The Washington PostDemocracy Dies in Darkness

Congress would rather you drive to work than take public transit

Mass transit riders on the Washington metro who look like they could use a tax break. (AP Photo/J. David Ake)

The federal tax code has a weird way of favoring people who drive to work over those who take public transit there. If you're a driver, the federal commuter benefit allows you to spend up to $245 of your pre-tax income each month on parking at work. If you pay to take the bus or train instead, the benefit is only about half that — $130.

For several years now, transit advocates have gone back and forth with Congress trying to equalize the benefits (or remove the bias, depending on how you look at it). And for a brief and glorious period, the Recovery Act (and some extensions) temporarily did that. This year, however, for lack of action from Congress, the transit benefit shrank back to its old level. And now Chuck Schumer and several other members of Congress are trying to revive the issue during the lame-duck session.

Why the big deal if drivers get a bigger tax break than transit riders? If you commute by transit every day in a city like Washington, it's entirely possible that $130 doesn't cover your monthly expenses. WMATA officials even think they can detect evidence that the benefit cuts this year are partly to blame for a recent decline in ridership. Across the country, transit costs have also been rising as this benefit has fallen.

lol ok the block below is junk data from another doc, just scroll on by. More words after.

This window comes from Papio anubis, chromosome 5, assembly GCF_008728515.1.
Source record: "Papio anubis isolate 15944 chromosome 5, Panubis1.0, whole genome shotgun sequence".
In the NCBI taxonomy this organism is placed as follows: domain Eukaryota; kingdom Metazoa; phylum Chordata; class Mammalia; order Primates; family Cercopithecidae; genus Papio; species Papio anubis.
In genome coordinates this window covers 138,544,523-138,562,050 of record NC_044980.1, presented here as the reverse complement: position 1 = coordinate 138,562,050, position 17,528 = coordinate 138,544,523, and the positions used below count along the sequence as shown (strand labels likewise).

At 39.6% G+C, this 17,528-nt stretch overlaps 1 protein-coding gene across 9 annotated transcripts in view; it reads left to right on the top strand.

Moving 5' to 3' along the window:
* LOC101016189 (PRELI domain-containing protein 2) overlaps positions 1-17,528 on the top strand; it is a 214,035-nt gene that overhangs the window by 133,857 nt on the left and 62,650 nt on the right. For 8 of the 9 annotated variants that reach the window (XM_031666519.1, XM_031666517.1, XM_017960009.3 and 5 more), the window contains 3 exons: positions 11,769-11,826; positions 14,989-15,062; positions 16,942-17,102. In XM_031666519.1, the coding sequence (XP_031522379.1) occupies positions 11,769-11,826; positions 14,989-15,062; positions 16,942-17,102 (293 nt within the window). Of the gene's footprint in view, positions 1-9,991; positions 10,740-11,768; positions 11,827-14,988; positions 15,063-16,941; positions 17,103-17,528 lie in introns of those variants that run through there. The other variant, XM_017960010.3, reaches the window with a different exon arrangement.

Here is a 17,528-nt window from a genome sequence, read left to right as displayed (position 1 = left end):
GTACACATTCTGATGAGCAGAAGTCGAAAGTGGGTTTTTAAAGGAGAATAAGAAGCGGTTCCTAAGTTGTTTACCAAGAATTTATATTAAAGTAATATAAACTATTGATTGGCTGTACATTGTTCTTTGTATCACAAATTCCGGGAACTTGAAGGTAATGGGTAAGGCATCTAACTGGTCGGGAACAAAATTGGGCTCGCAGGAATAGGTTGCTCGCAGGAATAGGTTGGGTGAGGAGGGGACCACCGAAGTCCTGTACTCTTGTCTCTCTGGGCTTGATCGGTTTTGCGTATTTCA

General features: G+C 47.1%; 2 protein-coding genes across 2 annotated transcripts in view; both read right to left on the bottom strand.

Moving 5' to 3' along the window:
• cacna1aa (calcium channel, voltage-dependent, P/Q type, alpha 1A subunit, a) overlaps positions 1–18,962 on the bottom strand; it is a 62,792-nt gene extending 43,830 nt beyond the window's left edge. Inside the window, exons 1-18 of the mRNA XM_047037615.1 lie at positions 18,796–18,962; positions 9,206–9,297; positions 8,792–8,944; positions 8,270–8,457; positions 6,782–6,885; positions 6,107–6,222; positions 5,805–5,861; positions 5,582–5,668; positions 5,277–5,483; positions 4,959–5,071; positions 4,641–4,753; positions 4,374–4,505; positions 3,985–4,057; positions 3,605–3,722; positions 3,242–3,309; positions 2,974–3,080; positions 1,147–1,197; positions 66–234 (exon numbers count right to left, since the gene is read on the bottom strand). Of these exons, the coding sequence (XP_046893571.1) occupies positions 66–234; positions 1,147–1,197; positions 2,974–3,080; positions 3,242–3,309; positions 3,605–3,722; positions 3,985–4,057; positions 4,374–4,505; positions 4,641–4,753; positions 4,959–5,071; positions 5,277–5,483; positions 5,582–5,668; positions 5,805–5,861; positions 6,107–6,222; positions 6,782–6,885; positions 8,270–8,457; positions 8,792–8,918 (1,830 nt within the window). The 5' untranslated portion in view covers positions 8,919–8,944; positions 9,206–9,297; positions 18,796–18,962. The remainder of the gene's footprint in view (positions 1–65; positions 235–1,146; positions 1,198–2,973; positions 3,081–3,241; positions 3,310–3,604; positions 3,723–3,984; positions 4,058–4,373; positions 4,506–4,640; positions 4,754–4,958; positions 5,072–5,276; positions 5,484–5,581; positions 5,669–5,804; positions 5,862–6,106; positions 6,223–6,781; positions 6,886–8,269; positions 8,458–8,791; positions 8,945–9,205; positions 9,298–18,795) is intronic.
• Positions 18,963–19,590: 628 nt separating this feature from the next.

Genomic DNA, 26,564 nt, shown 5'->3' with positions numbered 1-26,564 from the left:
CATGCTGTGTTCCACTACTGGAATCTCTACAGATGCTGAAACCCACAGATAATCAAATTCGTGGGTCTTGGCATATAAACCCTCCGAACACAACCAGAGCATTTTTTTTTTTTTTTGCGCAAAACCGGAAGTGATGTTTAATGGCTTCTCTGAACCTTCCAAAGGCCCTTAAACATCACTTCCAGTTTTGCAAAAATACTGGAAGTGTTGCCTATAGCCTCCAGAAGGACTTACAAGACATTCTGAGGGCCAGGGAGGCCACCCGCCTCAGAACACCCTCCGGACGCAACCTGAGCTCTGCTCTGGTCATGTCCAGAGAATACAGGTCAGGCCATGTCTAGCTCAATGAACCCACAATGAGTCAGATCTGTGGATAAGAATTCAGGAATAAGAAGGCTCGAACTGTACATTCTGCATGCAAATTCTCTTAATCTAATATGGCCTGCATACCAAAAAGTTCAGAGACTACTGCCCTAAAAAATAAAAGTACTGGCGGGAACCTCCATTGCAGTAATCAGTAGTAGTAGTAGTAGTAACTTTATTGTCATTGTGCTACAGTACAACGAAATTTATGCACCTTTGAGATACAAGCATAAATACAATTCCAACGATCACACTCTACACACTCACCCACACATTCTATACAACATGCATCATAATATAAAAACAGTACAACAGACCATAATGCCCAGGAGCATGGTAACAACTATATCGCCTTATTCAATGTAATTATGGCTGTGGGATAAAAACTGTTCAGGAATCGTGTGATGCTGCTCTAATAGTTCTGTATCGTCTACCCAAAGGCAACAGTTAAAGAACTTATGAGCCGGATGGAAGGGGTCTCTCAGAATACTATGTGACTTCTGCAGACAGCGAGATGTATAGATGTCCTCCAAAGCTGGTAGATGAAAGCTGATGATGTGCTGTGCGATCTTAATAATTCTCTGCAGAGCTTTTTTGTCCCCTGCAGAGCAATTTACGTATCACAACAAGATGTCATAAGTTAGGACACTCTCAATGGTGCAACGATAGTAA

Aside from the practical argument — mass transit riders could use the money — there's a larger policy issue at stake here, too. The federal commuter benefit is just one of many often hidden ways that government incentivizes people to drive cars (a few others: subsidized fuel, under-priced parking, an outdated gas tax). If we nudged more commuters toward public transit, we could relieve congestion, reduce pollution, and even improve commutes for those people who do continue to drive. Instead, federal policy does the opposite.

It effectively requires commuters who don't use cars to pay what amounts to about $565 more in taxes every year, according to the American Public Transportation Association.

If we really wanted to make it cost-effective for more people to take transit instead of their personal cars, we'd make the transit benefit the larger one. For now, though, it's hard to argue why the two tax breaks shouldn't at least be the same size.